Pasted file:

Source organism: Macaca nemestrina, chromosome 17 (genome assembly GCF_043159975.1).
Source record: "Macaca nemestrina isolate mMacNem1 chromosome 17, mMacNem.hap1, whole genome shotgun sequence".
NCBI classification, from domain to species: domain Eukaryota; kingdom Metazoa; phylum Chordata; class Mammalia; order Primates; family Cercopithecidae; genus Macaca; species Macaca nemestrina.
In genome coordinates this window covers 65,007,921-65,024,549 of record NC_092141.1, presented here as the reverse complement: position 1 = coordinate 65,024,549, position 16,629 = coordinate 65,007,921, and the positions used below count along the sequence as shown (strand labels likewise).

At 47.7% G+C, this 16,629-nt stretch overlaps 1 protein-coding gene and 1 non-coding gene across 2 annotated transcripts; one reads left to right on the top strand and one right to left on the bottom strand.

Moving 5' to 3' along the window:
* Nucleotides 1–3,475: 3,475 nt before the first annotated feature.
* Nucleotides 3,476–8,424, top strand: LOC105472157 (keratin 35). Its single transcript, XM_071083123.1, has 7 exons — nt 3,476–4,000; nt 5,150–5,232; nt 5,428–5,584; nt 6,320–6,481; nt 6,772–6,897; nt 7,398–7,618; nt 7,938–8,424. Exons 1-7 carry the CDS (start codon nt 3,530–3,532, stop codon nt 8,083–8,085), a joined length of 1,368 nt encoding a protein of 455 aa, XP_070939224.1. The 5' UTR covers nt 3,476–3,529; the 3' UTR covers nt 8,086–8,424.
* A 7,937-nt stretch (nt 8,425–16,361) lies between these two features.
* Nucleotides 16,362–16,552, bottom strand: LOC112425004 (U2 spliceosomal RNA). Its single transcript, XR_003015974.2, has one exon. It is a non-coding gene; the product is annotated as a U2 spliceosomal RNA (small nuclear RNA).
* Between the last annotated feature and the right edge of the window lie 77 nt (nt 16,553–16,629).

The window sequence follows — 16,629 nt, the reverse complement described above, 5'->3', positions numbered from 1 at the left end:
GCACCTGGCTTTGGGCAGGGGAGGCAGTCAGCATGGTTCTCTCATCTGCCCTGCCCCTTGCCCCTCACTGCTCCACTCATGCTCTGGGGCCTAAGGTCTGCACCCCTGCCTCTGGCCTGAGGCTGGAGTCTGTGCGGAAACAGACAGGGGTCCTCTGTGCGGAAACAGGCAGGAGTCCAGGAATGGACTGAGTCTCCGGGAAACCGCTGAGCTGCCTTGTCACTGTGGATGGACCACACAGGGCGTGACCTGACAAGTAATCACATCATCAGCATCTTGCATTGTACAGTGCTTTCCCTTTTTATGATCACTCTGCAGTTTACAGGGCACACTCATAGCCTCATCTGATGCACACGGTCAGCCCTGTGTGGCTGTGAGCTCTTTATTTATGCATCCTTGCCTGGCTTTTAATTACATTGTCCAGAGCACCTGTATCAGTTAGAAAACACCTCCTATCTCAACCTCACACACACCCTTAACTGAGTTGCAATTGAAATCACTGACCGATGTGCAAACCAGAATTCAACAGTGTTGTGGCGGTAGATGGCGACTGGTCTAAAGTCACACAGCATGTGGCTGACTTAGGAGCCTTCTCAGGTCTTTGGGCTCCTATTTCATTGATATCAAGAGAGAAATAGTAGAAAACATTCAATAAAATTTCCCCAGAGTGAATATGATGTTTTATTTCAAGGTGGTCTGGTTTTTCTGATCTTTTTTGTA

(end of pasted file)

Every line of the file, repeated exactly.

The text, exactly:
Source organism: Macaca nemestrina, chromosome 17 (genome assembly GCF_043159975.1).
Source record: "Macaca nemestrina isolate mMacNem1 chromosome 17, mMacNem.hap1, whole genome shotgun sequence".
NCBI classification, from domain to species: domain Eukaryota; kingdom Metazoa; phylum Chordata; class Mammalia; order Primates; family Cercopithecidae; genus Macaca; species Macaca nemestrina.
In genome coordinates this window covers 65,007,921-65,024,549 of record NC_092141.1, presented here as the reverse complement: position 1 = coordinate 65,024,549, position 16,629 = coordinate 65,007,921, and the positions used below count along the sequence as shown (strand labels likewise).

At 47.7% G+C, this 16,629-nt stretch overlaps 1 protein-coding gene and 1 non-coding gene across 2 annotated transcripts; one reads left to right on the top strand and one right to left on the bottom strand.

Moving 5' to 3' along the window:
* Nucleotides 1–3,475: 3,475 nt before the first annotated feature.
* Nucleotides 3,476–8,424, top strand: LOC105472157 (keratin 35). Its single transcript, XM_071083123.1, has 7 exons — nt 3,476–4,000; nt 5,150–5,232; nt 5,428–5,584; nt 6,320–6,481; nt 6,772–6,897; nt 7,398–7,618; nt 7,938–8,424. Exons 1-7 carry the CDS (start codon nt 3,530–3,532, stop codon nt 8,083–8,085), a joined length of 1,368 nt encoding a protein of 455 aa, XP_070939224.1. The 5' UTR covers nt 3,476–3,529; the 3' UTR covers nt 8,086–8,424.
* A 7,937-nt stretch (nt 8,425–16,361) lies between these two features.
* Nucleotides 16,362–16,552, bottom strand: LOC112425004 (U2 spliceosomal RNA). Its single transcript, XR_003015974.2, has one exon. It is a non-coding gene; the product is annotated as a U2 spliceosomal RNA (small nuclear RNA).
* Between the last annotated feature and the right edge of the window lie 77 nt (nt 16,553–16,629).

The window sequence follows — 16,629 nt, the reverse complement described above, 5'->3', positions numbered from 1 at the left end:
GCACCTGGCTTTGGGCAGGGGAGGCAGTCAGCATGGTTCTCTCATCTGCCCTGCCCCTTGCCCCTCACTGCTCCACTCATGCTCTGGGGCCTAAGGTCTGCACCCCTGCCTCTGGCCTGAGGCTGGAGTCTGTGCGGAAACAGACAGGGGTCCTCTGTGCGGAAACAGGCAGGAGTCCAGGAATGGACTGAGTCTCCGGGAAACCGCTGAGCTGCCTTGTCACTGTGGATGGACCACACAGGGCGTGACCTGACAAGTAATCACATCATCAGCATCTTGCATTGTACAGTGCTTTCCCTTTTTATGATCACTCTGCAGTTTACAGGGCACACTCATAGCCTCATCTGATGCACACGGTCAGCCCTGTGTGGCTGTGAGCTCTTTATTTATGCATCCTTGCCTGGCTTTTAATTACATTGTCCAGAGCACCTGTATCAGTTAGAAAACACCTCCTATCTCAACCTCACACACACCCTTAACTGAGTTGCAATTGAAATCACTGACCGATGTGCAAACCAGAATTCAACAGTGTTGTGGCGGTAGATGGCGACTGGTCTAAAGTCACACAGCATGTGGCTGACTTAGGAGCCTTCTCAGGTCTTTGGGCTCCTATTTCATTGATATCAAGAGAGAAATAGTAGAAAACATTCAATAAAATTTCCCCAGAGTGAATATGATGTTTTATTTCAAGGTGGTCTGGTTTTTCTGATCTTTTTTGTA